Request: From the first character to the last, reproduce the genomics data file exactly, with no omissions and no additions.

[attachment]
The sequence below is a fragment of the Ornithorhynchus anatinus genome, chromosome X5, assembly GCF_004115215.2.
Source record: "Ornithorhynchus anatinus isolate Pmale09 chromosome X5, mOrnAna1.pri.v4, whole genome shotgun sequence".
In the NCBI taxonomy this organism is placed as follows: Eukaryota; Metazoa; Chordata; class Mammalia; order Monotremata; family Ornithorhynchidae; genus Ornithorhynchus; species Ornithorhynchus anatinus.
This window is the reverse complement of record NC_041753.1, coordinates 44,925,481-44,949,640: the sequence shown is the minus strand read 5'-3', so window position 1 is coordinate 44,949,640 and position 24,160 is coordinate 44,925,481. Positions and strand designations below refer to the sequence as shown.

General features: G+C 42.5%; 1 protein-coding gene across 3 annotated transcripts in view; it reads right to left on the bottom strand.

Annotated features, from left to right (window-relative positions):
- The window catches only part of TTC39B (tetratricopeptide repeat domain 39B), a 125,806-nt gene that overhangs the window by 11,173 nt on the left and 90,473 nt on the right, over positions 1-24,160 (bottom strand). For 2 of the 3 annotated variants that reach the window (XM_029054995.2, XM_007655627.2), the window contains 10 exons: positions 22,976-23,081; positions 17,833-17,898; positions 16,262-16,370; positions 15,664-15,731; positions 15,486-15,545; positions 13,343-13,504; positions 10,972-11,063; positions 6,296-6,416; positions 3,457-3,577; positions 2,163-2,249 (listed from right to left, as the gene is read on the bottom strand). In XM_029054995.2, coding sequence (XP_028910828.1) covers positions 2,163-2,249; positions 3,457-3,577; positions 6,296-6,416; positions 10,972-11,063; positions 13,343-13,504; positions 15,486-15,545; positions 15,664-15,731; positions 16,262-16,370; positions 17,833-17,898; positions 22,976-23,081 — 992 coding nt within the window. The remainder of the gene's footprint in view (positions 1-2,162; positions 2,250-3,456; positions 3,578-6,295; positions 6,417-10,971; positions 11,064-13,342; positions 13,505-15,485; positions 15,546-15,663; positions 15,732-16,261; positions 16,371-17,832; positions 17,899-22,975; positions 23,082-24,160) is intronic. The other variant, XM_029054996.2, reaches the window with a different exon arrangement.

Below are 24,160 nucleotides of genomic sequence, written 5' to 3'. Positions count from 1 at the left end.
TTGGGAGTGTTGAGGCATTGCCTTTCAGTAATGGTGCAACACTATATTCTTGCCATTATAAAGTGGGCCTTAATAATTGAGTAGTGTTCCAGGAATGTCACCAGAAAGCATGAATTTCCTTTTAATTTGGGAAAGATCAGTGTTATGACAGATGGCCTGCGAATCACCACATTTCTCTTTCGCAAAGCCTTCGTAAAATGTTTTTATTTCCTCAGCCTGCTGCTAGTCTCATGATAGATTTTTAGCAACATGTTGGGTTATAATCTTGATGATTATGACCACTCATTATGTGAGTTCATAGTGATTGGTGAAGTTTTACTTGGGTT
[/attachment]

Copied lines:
The sequence below is a fragment of the Ornithorhynchus anatinus genome, chromosome X5, assembly GCF_004115215.2.
Source record: "Ornithorhynchus anatinus isolate Pmale09 chromosome X5, mOrnAna1.pri.v4, whole genome shotgun sequence".
In the NCBI taxonomy this organism is placed as follows: Eukaryota; Metazoa; Chordata; class Mammalia; order Monotremata; family Ornithorhynchidae; genus Ornithorhynchus; species Ornithorhynchus anatinus.
This window is the reverse complement of record NC_041753.1, coordinates 44,925,481-44,949,640: the sequence shown is the minus strand read 5'-3', so window position 1 is coordinate 44,949,640 and position 24,160 is coordinate 44,925,481. Positions and strand designations below refer to the sequence as shown.

General features: G+C 42.5%; 1 protein-coding gene across 3 annotated transcripts in view; it reads right to left on the bottom strand.

Annotated features, from left to right (window-relative positions):
- The window catches only part of TTC39B (tetratricopeptide repeat domain 39B), a 125,806-nt gene that overhangs the window by 11,173 nt on the left and 90,473 nt on the right, over positions 1-24,160 (bottom strand). For 2 of the 3 annotated variants that reach the window (XM_029054995.2, XM_007655627.2), the window contains 10 exons: positions 22,976-23,081; positions 17,833-17,898; positions 16,262-16,370; positions 15,664-15,731; positions 15,486-15,545; positions 13,343-13,504; positions 10,972-11,063; positions 6,296-6,416; positions 3,457-3,577; positions 2,163-2,249 (listed from right to left, as the gene is read on the bottom strand). In XM_029054995.2, coding sequence (XP_028910828.1) covers positions 2,163-2,249; positions 3,457-3,577; positions 6,296-6,416; positions 10,972-11,063; positions 13,343-13,504; positions 15,486-15,545; positions 15,664-15,731; positions 16,262-16,370; positions 17,833-17,898; positions 22,976-23,081 — 992 coding nt within the window. The remainder of the gene's footprint in view (positions 1-2,162; positions 2,250-3,456; positions 3,578-6,295; positions 6,417-10,971; positions 11,064-13,342; positions 13,505-15,485; positions 15,546-15,663; positions 15,732-16,261; positions 16,371-17,832; positions 17,899-22,975; positions 23,082-24,160) is intronic. The other variant, XM_029054996.2, reaches the window with a different exon arrangement.

Below are 24,160 nucleotides of genomic sequence, written 5' to 3'. Positions count from 1 at the left end.
TTGGGAGTGTTGAGGCATTGCCTTTCAGTAATGGTGCAACACTATATTCTTGCCATTATAAAGTGGGCCTTAATAATTGAGTAGTGTTCCAGGAATGTCACCAGAAAGCATGAATTTCCTTTTAATTTGGGAAAGATCAGTGTTATGACAGATGGCCTGCGAATCACCACATTTCTCTTTCGCAAAGCCTTCGTAAAATGTTTTTATTTCCTCAGCCTGCTGCTAGTCTCATGATAGATTTTTAGCAACATGTTGGGTTATAATCTTGATGATTATGACCACTCATTATGTGAGTTCATAGTGATTGGTGAAGTTTTACTTGGGTT